Directed by: Peter Lepeniotis
This animated kids’ film is a cute, layered story about Surly, a curmudgeon, independent squirrel (voiced by Arnett) who is an out-for-himself kind of guy. He really isn’t so much interested in helping out the other animals that live in Oakton Park. Unfortunately, it is this self-serving attitude that winds up getting him banished from the park and forced to survive in the wilds of the city. Part of the issue at stake here is the animals are working in cooperation with watch other and gathering food for the winter ahead. Only there really isn’t enough food, and, as it turns out, Surly isn’t really interested in sharing what he finds with the rest of the crew.
Other members of the park include Andie (voiced by Heigl), who is soft on Surly, but is dedicated to the Raccoon who rules the park (and is voiced by Neeson), and Grayson a lovable, goofy, and heroic figure (who is truly more goofy than heroic and is voiced by Fraser), as well by a few others, including Buddy (a rat who is Surly’s only pal, and is voiced by Robert Tinkler). Once Surly is voted out of the park, Andie and Grayson (both of whom are also squirrels) set out into the city to find more food, only they are separated when a city rat steals Andie’s backpack which is retrieved by Grayson, but they get separated. Luckily for Andie, she runs into Surly and Buddy, who have happened on an amazing find. A nut store with enough nuts inside to feed everyone throughout the winter and beyond. Only Surly really doesn’t want to share.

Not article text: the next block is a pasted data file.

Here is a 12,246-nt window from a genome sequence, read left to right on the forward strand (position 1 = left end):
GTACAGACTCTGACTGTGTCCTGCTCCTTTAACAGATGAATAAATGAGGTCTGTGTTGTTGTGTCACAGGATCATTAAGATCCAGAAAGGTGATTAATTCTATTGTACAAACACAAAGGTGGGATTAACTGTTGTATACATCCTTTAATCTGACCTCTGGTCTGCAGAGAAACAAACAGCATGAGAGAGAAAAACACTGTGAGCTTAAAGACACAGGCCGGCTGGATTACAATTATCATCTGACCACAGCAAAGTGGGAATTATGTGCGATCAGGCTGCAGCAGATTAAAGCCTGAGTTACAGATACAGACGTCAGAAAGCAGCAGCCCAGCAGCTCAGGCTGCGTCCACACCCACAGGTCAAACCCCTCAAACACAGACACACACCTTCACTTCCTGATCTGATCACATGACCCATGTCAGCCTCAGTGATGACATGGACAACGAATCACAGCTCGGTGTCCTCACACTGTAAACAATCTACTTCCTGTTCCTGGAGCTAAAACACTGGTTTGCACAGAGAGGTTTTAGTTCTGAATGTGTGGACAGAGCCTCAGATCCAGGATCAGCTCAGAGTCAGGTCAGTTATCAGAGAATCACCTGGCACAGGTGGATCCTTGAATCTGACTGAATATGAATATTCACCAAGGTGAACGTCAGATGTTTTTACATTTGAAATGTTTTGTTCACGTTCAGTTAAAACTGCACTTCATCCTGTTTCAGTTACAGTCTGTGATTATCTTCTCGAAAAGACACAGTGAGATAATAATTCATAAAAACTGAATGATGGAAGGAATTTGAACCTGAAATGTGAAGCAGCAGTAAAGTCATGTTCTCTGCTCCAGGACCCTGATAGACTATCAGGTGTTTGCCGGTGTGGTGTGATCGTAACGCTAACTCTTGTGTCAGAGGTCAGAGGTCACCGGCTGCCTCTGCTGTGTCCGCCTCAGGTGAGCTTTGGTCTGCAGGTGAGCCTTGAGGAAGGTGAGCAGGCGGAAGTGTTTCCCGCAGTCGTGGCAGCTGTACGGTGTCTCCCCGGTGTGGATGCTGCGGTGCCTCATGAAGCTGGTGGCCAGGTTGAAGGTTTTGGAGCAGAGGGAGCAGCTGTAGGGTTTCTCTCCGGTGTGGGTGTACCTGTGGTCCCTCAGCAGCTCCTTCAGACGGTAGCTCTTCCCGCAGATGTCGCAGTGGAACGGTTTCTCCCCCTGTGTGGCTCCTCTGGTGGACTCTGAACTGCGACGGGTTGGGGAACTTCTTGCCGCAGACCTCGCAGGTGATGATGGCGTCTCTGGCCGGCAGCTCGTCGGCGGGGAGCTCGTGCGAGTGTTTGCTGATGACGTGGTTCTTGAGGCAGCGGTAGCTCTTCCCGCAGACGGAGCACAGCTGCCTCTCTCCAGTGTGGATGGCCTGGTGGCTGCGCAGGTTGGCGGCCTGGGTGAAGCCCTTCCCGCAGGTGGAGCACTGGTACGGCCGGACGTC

In the meantime a quartet of humans are using the nut shop as cover while they tunnel underneath the street to the nearby bank in order to rob it. Now Surly and his crew need to break into the shop, get past the humans and their dog, to steal the nuts without getting rubbed out by the thugs (or the dog). Operating on more layers than most kids’ cartoons, The Nut Job turns out to be is a very cute. action-packed comedy of outrageous proportions and winds up becoming a much more complicated and hilarious adventure than anyone of them had expected.
Robert J. Sodaro has been reviewing films for some 30 years. During that time, his movie reviews and articles have appeared in numerous print publications, as well as on the web. Subscribe to receive regular articles and movie reviews.